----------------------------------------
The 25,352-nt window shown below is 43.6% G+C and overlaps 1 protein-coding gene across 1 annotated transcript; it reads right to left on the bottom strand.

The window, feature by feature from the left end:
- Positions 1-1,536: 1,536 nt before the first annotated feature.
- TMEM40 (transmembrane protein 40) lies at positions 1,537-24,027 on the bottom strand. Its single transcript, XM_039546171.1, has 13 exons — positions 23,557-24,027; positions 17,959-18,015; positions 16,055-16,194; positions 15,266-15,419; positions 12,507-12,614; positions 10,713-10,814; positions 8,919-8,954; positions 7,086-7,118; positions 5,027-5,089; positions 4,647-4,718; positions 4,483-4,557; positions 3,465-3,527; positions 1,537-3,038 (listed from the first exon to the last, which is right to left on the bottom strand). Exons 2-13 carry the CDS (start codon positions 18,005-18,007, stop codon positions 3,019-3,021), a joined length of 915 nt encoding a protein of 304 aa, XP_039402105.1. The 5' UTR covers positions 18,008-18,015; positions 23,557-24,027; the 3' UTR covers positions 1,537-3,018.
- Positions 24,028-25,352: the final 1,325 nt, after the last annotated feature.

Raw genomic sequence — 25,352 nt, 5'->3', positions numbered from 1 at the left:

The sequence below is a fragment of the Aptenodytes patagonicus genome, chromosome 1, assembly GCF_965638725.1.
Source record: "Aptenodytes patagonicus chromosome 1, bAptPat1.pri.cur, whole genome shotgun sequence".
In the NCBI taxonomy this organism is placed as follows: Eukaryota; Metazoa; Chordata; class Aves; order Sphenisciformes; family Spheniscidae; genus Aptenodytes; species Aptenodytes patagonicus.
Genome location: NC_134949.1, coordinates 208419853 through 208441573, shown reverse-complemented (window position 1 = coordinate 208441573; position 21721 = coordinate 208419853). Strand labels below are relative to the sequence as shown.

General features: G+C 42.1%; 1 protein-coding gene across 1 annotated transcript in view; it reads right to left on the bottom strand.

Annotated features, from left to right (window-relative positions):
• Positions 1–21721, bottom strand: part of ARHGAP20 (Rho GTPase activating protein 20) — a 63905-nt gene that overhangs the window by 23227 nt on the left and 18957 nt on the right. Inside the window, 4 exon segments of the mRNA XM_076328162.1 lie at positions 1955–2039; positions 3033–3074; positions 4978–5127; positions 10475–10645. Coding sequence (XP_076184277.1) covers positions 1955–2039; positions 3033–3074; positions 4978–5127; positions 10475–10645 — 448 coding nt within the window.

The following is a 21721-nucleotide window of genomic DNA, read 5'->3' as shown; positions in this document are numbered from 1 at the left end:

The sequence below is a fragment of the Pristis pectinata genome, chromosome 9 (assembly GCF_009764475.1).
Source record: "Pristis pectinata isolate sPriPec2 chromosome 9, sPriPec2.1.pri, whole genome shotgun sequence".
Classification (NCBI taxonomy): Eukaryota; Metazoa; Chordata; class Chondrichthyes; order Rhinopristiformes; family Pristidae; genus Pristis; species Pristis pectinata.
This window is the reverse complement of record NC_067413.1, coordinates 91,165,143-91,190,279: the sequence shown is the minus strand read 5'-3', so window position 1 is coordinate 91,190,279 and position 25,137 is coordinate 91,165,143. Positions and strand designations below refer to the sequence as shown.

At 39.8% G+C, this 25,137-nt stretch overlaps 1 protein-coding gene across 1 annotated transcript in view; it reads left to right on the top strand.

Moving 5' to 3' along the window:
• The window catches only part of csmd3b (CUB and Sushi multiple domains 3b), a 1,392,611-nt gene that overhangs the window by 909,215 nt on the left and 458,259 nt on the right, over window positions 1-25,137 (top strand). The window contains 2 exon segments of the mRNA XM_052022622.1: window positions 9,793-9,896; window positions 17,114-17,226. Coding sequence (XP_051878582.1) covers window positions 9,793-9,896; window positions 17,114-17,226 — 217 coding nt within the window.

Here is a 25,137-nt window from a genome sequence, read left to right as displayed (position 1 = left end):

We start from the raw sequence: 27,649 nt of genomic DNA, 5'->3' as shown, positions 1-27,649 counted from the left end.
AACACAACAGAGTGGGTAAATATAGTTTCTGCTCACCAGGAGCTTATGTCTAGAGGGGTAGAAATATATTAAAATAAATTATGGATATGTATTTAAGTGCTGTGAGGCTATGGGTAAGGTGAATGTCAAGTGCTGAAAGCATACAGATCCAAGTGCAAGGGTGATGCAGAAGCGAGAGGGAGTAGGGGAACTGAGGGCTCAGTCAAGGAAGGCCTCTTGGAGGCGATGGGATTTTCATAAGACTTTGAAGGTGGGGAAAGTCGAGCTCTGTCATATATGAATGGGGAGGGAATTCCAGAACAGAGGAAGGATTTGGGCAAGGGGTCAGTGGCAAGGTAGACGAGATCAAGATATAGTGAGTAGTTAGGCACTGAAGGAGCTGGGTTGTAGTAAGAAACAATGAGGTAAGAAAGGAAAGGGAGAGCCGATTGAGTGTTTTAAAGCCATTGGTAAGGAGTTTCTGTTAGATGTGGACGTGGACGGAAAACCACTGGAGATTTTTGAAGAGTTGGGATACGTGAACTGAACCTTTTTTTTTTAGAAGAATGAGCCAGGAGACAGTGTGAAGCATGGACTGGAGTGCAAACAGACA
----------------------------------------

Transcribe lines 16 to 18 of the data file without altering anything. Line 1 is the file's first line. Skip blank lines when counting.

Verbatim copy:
Source record: "Pristis pectinata isolate sPriPec2 chromosome 9, sPriPec2.1.pri, whole genome shotgun sequence".
Classification (NCBI taxonomy): Eukaryota; Metazoa; Chordata; class Chondrichthyes; order Rhinopristiformes; family Pristidae; genus Pristis; species Pristis pectinata.
This window is the reverse complement of record NC_067413.1, coordinates 91,165,143-91,190,279: the sequence shown is the minus strand read 5'-3', so window position 1 is coordinate 91,190,279 and position 25,137 is coordinate 91,165,143. Positions and strand designations below refer to the sequence as shown.